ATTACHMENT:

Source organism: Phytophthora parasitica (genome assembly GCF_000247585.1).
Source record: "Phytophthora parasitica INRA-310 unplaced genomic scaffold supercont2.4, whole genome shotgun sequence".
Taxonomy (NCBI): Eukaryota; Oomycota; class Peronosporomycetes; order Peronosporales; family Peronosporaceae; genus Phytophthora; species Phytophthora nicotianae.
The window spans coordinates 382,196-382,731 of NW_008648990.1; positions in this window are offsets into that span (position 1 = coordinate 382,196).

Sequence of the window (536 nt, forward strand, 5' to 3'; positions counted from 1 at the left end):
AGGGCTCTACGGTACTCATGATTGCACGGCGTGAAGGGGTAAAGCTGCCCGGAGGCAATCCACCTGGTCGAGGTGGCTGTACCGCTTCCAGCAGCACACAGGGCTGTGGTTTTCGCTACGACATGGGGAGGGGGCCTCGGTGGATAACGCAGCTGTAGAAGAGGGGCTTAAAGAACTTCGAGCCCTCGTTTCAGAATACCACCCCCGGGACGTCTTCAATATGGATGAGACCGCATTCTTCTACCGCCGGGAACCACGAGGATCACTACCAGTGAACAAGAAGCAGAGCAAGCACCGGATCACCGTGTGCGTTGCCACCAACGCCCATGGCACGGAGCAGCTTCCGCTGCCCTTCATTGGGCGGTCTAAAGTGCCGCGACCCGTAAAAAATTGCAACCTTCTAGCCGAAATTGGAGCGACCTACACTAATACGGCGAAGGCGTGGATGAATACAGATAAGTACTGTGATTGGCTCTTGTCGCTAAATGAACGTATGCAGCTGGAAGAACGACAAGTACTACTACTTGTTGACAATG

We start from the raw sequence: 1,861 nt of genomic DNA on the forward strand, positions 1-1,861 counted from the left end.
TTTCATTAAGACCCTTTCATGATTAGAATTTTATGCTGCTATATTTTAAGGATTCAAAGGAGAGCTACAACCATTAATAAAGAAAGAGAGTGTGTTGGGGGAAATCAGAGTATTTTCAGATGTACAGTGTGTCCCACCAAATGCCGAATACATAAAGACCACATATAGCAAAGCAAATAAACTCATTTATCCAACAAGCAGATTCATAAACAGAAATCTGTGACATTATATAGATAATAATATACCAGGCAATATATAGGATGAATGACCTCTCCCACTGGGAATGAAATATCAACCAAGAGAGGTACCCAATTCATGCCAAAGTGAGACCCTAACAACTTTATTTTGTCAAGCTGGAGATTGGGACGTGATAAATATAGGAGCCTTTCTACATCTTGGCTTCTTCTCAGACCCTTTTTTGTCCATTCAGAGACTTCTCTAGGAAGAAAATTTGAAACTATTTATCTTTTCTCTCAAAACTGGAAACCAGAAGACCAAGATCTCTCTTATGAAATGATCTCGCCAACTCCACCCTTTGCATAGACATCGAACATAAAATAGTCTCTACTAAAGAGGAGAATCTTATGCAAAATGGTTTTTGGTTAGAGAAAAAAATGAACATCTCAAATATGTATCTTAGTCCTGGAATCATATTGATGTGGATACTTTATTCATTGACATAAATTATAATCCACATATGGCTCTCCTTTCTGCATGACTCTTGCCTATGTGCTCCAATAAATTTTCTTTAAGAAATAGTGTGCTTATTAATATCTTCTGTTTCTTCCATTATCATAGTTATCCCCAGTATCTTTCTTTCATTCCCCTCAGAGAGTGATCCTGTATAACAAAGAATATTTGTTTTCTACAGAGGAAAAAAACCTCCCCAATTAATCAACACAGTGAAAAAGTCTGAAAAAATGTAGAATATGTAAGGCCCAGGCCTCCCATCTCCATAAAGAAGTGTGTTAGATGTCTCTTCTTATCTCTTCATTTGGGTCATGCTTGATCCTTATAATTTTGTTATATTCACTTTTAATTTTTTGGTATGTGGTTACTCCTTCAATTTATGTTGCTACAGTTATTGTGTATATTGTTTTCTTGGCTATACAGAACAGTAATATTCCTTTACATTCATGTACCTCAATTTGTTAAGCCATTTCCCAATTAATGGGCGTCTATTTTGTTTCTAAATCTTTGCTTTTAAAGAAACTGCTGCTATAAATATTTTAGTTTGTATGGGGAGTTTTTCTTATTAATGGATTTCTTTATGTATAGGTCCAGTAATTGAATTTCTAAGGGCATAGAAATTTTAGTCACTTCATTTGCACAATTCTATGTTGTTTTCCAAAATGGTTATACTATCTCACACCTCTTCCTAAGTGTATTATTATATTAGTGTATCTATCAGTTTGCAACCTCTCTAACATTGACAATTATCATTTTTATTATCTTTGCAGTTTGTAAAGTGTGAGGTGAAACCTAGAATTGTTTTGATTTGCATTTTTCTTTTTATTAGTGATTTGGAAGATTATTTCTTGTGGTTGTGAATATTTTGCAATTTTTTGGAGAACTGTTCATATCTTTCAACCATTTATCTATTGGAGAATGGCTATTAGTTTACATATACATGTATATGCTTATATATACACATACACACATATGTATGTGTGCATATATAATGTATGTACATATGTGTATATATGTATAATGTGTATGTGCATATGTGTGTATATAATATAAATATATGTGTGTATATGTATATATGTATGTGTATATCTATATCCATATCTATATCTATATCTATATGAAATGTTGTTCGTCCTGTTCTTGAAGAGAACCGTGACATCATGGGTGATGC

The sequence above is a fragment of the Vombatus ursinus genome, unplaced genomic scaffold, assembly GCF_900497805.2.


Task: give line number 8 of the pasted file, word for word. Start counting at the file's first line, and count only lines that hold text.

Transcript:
TTTCATTAAGACCCTTTCATGATTAGAATTTTATGCTGCTATATTTTAAGGATTCAAAGGAGAGCTACAACCATTAATAAAGAAAGAGAGTGTGTTGGGGGAAATCAGAGTATTTTCAGATGTACAGTGTGTCCCACCAAATGCCGAATACATAAAGACCACATATAGCAAAGCAAATAAACTCATTTATCCAACAAGCAGATTCATAAACAGAAATCTGTGACATTATATAGATAATAATATACCAGGCAATATATAGGATGAATGACCTCTCCCACTGGGAATGAAATATCAACCAAGAGAGGTACCCAATTCATGCCAAAGTGAGACCCTAACAACTTTATTTTGTCAAGCTGGAGATTGGGACGTGATAAATATAGGAGCCTTTCTACATCTTGGCTTCTTCTCAGACCCTTTTTTGTCCATTCAGAGACTTCTCTAGGAAGAAAATTTGAAACTATTTATCTTTTCTCTCAAAACTGGAAACCAGAAGACCAAGATCTCTCTTATGAAATGATCTCGCCAACTCCACCCTTTGCATAGACATCGAACATAAAATAGTCTCTACTAAAGAGGAGAATCTTATGCAAAATGGTTTTTGGTTAGAGAAAAAAATGAACATCTCAAATATGTATCTTAGTCCTGGAATCATATTGATGTGGATACTTTATTCATTGACATAAATTATAATCCACATATGGCTCTCCTTTCTGCATGACTCTTGCCTATGTGCTCCAATAAATTTTCTTTAAGAAATAGTGTGCTTATTAATATCTTCTGTTTCTTCCATTATCATAGTTATCCCCAGTATCTTTCTTTCATTCCCCTCAGAGAGTGATCCTGTATAACAAAGAATATTTGTTTTCTACAGAGGAAAAAAACCTCCCCAATTAATCAACACAGTGAAAAAGTCTGAAAAAATGTAGAATATGTAAGGCCCAGGCCTCCCATCTCCATAAAGAAGTGTGTTAGATGTCTCTTCTTATCTCTTCATTTGGGTCATGCTTGATCCTTATAATTTTGTTATATTCACTTTTAATTTTTTGGTATGTGGTTACTCCTTCAATTTATGTTGCTACAGTTATTGTGTATATTGTTTTCTTGGCTATACAGAACAGTAATATTCCTTTACATTCATGTACCTCAATTTGTTAAGCCATTTCCCAATTAATGGGCGTCTATTTTGTTTCTAAATCTTTGCTTTTAAAGAAACTGCTGCTATAAATATTTTAGTTTGTATGGGGAGTTTTTCTTATTAATGGATTTCTTTATGTATAGGTCCAGTAATTGAATTTCTAAGGGCATAGAAATTTTAGTCACTTCATTTGCACAATTCTATGTTGTTTTCCAAAATGGTTATACTATCTCACACCTCTTCCTAAGTGTATTATTATATTAGTGTATCTATCAGTTTGCAACCTCTCTAACATTGACAATTATCATTTTTATTATCTTTGCAGTTTGTAAAGTGTGAGGTGAAACCTAGAATTGTTTTGATTTGCATTTTTCTTTTTATTAGTGATTTGGAAGATTATTTCTTGTGGTTGTGAATATTTTGCAATTTTTTGGAGAACTGTTCATATCTTTCAACCATTTATCTATTGGAGAATGGCTATTAGTTTACATATACATGTATATGCTTATATATACACATACACACATATGTATGTGTGCATATATAATGTATGTACATATGTGTATATATGTATAATGTGTATGTGCATATGTGTGTATATAATATAAATATATGTGTGTATATGTATATATGTATGTGTATATCTATATCCATATCTATATCTATATCTATATGAAATGTTGTTCGTCCTGTTCTTGAAGAGAACCGTGACATCATGGGTGATGC